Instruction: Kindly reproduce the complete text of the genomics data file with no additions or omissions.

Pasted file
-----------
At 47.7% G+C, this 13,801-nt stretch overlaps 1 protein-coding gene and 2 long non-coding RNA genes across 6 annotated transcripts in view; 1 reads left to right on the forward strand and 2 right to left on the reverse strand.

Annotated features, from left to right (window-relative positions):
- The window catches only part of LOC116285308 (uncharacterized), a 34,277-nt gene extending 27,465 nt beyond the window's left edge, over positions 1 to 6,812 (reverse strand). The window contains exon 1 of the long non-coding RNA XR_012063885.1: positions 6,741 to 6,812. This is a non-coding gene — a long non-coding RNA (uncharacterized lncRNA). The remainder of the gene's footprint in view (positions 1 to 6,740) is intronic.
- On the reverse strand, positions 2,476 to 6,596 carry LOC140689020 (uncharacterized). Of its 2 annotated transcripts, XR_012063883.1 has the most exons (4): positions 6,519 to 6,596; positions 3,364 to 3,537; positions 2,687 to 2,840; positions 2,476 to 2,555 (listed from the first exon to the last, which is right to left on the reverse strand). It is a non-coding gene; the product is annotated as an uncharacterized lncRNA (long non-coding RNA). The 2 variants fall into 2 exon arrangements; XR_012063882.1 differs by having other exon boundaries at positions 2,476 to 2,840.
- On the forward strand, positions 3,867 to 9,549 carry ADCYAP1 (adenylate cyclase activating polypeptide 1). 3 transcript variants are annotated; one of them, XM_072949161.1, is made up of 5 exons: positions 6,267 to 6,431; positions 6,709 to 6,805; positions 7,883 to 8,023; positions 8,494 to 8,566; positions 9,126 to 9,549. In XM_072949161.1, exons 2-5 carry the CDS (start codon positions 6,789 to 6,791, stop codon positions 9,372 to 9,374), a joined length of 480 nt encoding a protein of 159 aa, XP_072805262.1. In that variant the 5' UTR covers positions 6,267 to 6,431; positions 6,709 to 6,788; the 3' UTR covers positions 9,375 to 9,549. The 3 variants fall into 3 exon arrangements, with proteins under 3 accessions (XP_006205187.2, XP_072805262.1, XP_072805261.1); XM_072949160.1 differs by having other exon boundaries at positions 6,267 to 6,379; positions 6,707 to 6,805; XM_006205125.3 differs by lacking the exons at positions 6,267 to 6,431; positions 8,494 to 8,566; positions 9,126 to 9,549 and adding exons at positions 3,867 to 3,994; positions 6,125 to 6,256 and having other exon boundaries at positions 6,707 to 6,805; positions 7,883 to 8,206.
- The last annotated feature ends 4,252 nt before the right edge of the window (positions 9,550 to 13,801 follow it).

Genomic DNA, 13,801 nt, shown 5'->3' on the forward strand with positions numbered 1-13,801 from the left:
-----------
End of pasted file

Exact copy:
At 47.7% G+C, this 13,801-nt stretch overlaps 1 protein-coding gene and 2 long non-coding RNA genes across 6 annotated transcripts in view; 1 reads left to right on the forward strand and 2 right to left on the reverse strand.

Annotated features, from left to right (window-relative positions):
- The window catches only part of LOC116285308 (uncharacterized), a 34,277-nt gene extending 27,465 nt beyond the window's left edge, over positions 1 to 6,812 (reverse strand). The window contains exon 1 of the long non-coding RNA XR_012063885.1: positions 6,741 to 6,812. This is a non-coding gene — a long non-coding RNA (uncharacterized lncRNA). The remainder of the gene's footprint in view (positions 1 to 6,740) is intronic.
- On the reverse strand, positions 2,476 to 6,596 carry LOC140689020 (uncharacterized). Of its 2 annotated transcripts, XR_012063883.1 has the most exons (4): positions 6,519 to 6,596; positions 3,364 to 3,537; positions 2,687 to 2,840; positions 2,476 to 2,555 (listed from the first exon to the last, which is right to left on the reverse strand). It is a non-coding gene; the product is annotated as an uncharacterized lncRNA (long non-coding RNA). The 2 variants fall into 2 exon arrangements; XR_012063882.1 differs by having other exon boundaries at positions 2,476 to 2,840.
- On the forward strand, positions 3,867 to 9,549 carry ADCYAP1 (adenylate cyclase activating polypeptide 1). 3 transcript variants are annotated; one of them, XM_072949161.1, is made up of 5 exons: positions 6,267 to 6,431; positions 6,709 to 6,805; positions 7,883 to 8,023; positions 8,494 to 8,566; positions 9,126 to 9,549. In XM_072949161.1, exons 2-5 carry the CDS (start codon positions 6,789 to 6,791, stop codon positions 9,372 to 9,374), a joined length of 480 nt encoding a protein of 159 aa, XP_072805262.1. In that variant the 5' UTR covers positions 6,267 to 6,431; positions 6,709 to 6,788; the 3' UTR covers positions 9,375 to 9,549. The 3 variants fall into 3 exon arrangements, with proteins under 3 accessions (XP_006205187.2, XP_072805262.1, XP_072805261.1); XM_072949160.1 differs by having other exon boundaries at positions 6,267 to 6,379; positions 6,707 to 6,805; XM_006205125.3 differs by lacking the exons at positions 6,267 to 6,431; positions 8,494 to 8,566; positions 9,126 to 9,549 and adding exons at positions 3,867 to 3,994; positions 6,125 to 6,256 and having other exon boundaries at positions 6,707 to 6,805; positions 7,883 to 8,206.
- The last annotated feature ends 4,252 nt before the right edge of the window (positions 9,550 to 13,801 follow it).

Genomic DNA, 13,801 nt, shown 5'->3' on the forward strand with positions numbered 1-13,801 from the left: